Minnesota High School Threw Students’ Hot Meals Away If They Owed $15 Lunch Debt

Alan Cheung
By Alan Cheung
November 14, 2019USshare
Minnesota High School Threw Students’ Hot Meals Away If They Owed $15 Lunch Debt
Pizzas available for lunch at a high school in Chicago, Ill., on April 20, 2004. (Tim Boyle/Getty Images)

Staff at Richfield High School in Minnesota have taken away hot lunches from 40 students, thrown them in the trash, and replaced them with cold lunches, after staff discovered students had outstanding debt of $15 or more.

Richfield Public Schools Superintendent Steven Unowsky told KARE 11 that the incident should not have happened.

“Our nutrition staff inaccurately and inappropriately implemented alternate lunch,” Unowsky said.

He said that the staff should not have taken away a student’s lunch if their lunch was already on the tray and the student was in line—regardless of their balance.

Instead of being notified of their balance out loud in front of everyone, students could be notified by looking at the register before notifying their parents on the phone.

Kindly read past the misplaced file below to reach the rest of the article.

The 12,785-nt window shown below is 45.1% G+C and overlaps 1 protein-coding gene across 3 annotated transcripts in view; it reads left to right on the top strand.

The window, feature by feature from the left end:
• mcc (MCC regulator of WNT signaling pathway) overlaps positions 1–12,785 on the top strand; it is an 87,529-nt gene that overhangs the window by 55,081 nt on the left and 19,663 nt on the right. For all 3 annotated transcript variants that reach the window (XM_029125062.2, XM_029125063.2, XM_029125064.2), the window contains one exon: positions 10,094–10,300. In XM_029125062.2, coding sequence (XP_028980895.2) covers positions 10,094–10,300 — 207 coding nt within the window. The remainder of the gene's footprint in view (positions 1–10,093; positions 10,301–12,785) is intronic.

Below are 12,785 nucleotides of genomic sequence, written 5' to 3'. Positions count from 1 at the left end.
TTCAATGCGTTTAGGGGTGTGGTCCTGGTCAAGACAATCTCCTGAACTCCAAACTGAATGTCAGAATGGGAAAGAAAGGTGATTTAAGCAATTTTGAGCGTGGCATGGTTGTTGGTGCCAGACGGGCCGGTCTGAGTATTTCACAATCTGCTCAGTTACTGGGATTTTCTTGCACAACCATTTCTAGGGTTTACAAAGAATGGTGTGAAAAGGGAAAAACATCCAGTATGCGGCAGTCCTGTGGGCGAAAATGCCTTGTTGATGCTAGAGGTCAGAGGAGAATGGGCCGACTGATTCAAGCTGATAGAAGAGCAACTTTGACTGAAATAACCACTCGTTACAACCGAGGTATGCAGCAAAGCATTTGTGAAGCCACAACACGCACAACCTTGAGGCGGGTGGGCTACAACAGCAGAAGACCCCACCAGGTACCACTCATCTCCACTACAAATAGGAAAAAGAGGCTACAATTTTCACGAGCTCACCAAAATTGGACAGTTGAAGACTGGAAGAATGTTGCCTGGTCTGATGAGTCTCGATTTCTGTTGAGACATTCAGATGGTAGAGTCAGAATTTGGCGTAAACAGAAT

Afterward, a social worker or guidance counselor could seek out and assist the student in private and figure out a plan that would work for them.

And before they get in the lunch line again, they would be privately notified of their negative lunch balance.

On Nov. 12, the same day of the incident, the school posted a public apology on their Facebook page.

“We deeply regret our actions today and the embarrassment that it caused several of our students,” the statement read. “We have met with some of the students involved and apologized to them. High school administration will also be meeting with student government this week to talk about the situation and listen to what students have to say.”

In the same statement, they mentioned that the Richfield Public Schools district has accumulated nearly $20,000 worth of lunch debt.

A member of the Republican Party in Minnesota responded to the incident.

“’Not again’—that was my initial response,” said Rep. Tony Jurgens (R-Minn.), Fox 9 reported.

“Who in their right mind thinks it’s OK to dump some kid’s lunch in the garbage?” he said. “That’s the thing I have a hard time wrapping my mind around.”

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